Release Date: March 3, 2009
Lester Gerhardt came to Western New York for a position with the then-flourishing Bell Aerospace Corporation. During his 10 years at Bell, Gerhardt earned both his UB degrees in electrical engineering, rose to director of avionics research and received the Bell Outstanding Management award in the process.
He left Bell for a teaching position at Rensselaer Polytechnic Institute in Troy, N.Y., where he remains, receiving global accolades for RPI and, especially, its engineering programs.
A year after being promoted to full professor, Gerhardt was named chairman of RPI's newly merged electrical, computer and systems engineering department, the youngest department chair in its history. Under his chairmanship the department was recognized by the National Academy of Engineering in a report citing it as the "most improved" engineering department.
While serving as department chair, Gerhardt was named founding director of the Center for Manufacturing Productivity, only the second such center in the U.S. Following his tenure as department chair, he was named director of computer integrated manufacturing, an area that grew to be the largest interdisciplinary research program on campus at the time, and which captured a major national award for excellence.
Gerhardt has served as RPI's associate dean of engineering since 1991 and is responsible for the school's research and graduate programs. He was the inaugural recipient of the American Society of Engineering Education's Research Administration Award.
Over the past 18 years Gerhardt has served as RPI's director of the Center for Industrial Innovation; as vice president of research administration and finance; and most recently as vice provost and dean of graduate education. His passion for exposing students to international experiences resulted in his co-founding and chairing the Global Engineering Education Exchange Program, which currently involves more than 80 universities in 17 countries. He was instrumental in establishing RPI's REACH exchange program, which requires an international experience of each engineering undergraduate student. Gerhardt was one of only nine faculty members in the U.S. recently designated an "agent of change" for efforts to internationalize engineering education.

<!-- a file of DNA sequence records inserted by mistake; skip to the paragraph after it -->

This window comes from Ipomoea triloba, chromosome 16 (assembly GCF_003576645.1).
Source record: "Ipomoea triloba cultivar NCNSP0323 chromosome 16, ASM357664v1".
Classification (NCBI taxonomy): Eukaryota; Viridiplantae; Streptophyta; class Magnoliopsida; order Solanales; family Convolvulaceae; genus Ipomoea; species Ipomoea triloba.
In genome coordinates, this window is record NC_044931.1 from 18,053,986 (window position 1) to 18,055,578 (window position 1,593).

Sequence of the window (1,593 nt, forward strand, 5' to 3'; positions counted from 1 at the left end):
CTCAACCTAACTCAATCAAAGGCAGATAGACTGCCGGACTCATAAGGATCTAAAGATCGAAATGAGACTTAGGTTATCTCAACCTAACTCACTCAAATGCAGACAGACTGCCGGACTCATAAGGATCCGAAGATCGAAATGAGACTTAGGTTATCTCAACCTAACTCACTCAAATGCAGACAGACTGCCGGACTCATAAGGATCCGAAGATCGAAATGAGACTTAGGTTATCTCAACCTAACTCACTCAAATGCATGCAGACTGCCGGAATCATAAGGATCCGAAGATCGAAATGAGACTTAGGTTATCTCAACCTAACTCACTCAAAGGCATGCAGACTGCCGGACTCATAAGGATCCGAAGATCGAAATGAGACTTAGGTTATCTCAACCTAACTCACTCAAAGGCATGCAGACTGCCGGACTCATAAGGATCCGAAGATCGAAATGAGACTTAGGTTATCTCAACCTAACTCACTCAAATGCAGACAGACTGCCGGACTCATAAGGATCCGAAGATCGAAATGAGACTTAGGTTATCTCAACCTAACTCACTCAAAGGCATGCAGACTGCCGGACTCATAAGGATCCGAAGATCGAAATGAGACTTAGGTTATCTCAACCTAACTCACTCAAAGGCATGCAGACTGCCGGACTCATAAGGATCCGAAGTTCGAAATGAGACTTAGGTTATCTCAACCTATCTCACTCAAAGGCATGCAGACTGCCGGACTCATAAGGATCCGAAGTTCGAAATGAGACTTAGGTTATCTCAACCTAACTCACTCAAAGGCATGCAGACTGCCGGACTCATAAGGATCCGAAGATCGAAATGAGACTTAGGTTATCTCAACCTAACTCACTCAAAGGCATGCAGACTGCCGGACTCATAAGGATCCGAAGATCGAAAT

He is a fellow of both the Institute of Electrical and Electronics Engineers and the American Society of Engineering Education, holds several patents, was awarded an honorary doctorate by the Technical University of Denmark and served as a delegate to NATO. In addition, he participates on the UB School of Engineering and Applied Sciences' Dean's Council and along with his wife, Karen, is a member of its Delta Society, signifying the highest level of financial support.